The second turning point was when InfoNet went public in 1999. Collazo oversaw the move, and the IPO was the second-largest in U.S. history at the time, raising more than $1 billion.
“We had always generated cash,” says Collazo, “but the market was expanding, and we needed capital. So we turned to the market. It was the only way to generate the capital needed. We only used half of what we needed. When we were purchased (by British Telecom), we still had ($390 million) in the bank.”
The third turning point, and by far the biggest, came in 2004. Late last year, while some telecommunications giants SBC and AT&T, Verizon and MCI were tying the knot, Collazo was already on the honeymoon.
In November 2004, three months before those telecoms began joining hands, Infonet was acquired by British Telecom, creating BT Infonet.
“We were the first global value service provider who merged with one of the big telecoms,” says Collazo. “I like to say maybe we started a trend.”
Collazo says the acquisition saved Infonet from being left behind in the telecommunications industry.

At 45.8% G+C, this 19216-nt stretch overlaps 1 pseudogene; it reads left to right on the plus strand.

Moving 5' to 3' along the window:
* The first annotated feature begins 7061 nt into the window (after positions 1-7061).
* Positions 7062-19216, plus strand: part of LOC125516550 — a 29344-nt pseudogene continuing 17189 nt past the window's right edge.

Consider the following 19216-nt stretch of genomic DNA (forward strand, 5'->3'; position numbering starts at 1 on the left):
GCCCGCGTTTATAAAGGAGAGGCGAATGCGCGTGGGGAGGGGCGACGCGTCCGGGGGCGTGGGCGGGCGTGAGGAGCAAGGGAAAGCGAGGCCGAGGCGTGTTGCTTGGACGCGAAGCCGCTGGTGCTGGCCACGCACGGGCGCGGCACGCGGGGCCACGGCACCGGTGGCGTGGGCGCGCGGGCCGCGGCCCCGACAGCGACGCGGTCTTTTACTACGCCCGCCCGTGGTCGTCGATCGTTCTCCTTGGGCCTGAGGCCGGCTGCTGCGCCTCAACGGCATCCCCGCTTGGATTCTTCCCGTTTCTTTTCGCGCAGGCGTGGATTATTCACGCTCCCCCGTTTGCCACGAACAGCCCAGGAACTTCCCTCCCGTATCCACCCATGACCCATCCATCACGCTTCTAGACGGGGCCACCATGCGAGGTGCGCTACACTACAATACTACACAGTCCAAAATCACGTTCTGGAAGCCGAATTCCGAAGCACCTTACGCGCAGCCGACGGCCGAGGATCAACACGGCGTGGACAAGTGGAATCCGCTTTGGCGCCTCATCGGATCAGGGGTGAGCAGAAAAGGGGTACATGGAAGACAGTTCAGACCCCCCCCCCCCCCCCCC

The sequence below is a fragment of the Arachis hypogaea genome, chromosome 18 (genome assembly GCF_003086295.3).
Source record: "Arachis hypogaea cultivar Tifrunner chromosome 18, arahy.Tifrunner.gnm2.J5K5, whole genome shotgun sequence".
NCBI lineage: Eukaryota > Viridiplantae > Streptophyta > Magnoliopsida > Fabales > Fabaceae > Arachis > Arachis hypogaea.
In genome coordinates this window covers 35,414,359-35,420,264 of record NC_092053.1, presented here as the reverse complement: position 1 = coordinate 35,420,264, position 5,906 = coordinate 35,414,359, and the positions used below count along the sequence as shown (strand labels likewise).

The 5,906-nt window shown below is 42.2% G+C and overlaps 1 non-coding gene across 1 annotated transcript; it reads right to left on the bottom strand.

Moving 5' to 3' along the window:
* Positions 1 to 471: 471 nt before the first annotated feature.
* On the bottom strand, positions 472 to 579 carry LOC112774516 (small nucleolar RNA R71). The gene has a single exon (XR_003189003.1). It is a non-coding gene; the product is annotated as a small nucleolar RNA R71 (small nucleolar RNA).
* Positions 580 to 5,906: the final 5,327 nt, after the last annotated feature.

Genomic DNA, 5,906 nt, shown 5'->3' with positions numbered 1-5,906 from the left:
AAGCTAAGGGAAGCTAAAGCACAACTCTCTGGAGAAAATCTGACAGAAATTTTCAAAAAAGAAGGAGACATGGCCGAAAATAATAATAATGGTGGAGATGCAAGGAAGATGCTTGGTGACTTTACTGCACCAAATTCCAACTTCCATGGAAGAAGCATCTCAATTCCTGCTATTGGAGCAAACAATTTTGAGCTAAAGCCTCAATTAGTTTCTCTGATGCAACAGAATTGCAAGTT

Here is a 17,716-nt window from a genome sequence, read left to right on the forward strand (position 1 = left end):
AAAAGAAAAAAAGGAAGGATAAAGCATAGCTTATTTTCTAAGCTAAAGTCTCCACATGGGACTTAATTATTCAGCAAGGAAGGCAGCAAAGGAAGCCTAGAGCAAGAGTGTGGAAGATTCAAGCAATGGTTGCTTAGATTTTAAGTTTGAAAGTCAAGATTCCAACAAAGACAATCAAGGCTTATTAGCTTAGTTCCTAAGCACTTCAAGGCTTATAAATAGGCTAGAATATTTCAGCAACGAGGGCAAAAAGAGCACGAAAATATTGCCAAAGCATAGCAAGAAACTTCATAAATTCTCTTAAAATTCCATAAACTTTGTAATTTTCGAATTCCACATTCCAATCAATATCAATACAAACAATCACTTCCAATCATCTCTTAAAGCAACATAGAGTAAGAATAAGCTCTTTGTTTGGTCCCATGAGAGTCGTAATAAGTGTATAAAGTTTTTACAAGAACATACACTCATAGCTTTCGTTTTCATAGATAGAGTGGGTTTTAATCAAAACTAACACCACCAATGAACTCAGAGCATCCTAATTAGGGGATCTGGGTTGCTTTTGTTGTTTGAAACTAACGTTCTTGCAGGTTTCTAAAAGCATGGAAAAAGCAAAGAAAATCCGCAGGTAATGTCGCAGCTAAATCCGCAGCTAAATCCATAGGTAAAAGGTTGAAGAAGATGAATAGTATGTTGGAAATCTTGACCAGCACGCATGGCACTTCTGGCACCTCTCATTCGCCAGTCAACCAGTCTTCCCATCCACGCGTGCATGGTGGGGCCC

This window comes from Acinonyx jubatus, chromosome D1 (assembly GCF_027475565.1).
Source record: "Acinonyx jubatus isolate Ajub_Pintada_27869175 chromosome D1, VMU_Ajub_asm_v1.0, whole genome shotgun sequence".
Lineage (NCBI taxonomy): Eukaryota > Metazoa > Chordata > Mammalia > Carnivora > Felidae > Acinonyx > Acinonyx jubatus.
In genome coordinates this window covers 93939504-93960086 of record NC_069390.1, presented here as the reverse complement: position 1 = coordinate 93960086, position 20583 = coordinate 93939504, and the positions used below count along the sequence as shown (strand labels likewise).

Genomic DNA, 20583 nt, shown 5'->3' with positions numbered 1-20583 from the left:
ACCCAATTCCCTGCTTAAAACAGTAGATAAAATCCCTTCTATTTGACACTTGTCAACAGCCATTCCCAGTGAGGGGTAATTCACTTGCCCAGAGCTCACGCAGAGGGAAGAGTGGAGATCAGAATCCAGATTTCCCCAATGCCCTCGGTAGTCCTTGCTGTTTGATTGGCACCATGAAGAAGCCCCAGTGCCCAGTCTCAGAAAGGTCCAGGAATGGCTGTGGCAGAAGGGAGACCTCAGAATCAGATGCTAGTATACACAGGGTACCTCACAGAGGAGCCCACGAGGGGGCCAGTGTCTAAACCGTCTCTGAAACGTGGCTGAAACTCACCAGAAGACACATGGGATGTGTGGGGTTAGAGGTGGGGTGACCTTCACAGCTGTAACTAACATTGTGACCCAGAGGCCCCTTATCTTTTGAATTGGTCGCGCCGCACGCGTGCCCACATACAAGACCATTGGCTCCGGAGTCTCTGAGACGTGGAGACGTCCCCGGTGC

“I couldn’t imagine where we would be if we were by ourselves now,” says Collazo.
Not that Infonet was struggling on its own. The company, which provides services including mobile data, network services and multimedia products, reported revenue in 2003-04 of $620 million, with clients including Nestle, Nokia, IBM, Bayer AG, Siemens and Hilton International.
But the company’s small size in a market featuring major global telecoms didn’t allow Infonet to compete on a global scale. So Collazo called British Telecom, one of Europe’s leading telecommunications providers, to see if it was interested in buying Infonet.
“In the beginning, it’s just one-on-one,” says Collazo. “I approached the CEO of British Telecom (Andy Green) and told him why I thought this would be a good acquisition for them. And once he accepted the story, he talked to other British Telecom people.
“Then they had a team of 200 people here doing their due diligence.”
The move gave British Telecom access to some of the world’s largest companies, especially in North American and Asia. For Infonet, the deal nearly doubled its revenue (the final purchase price was $965 million.)
“BT’s focus on outsourcing complemented very well with Infonet’s focus on outtasking,” says Collazo. “Also, while BT was much larger than Infonet, both are customer-centric organizations that recognize the strengths of our human assets.
“While we use different words, our value systems are quite similar exemplary customer service, commitment to innovation, etc. In that regard, it was a very good fit.”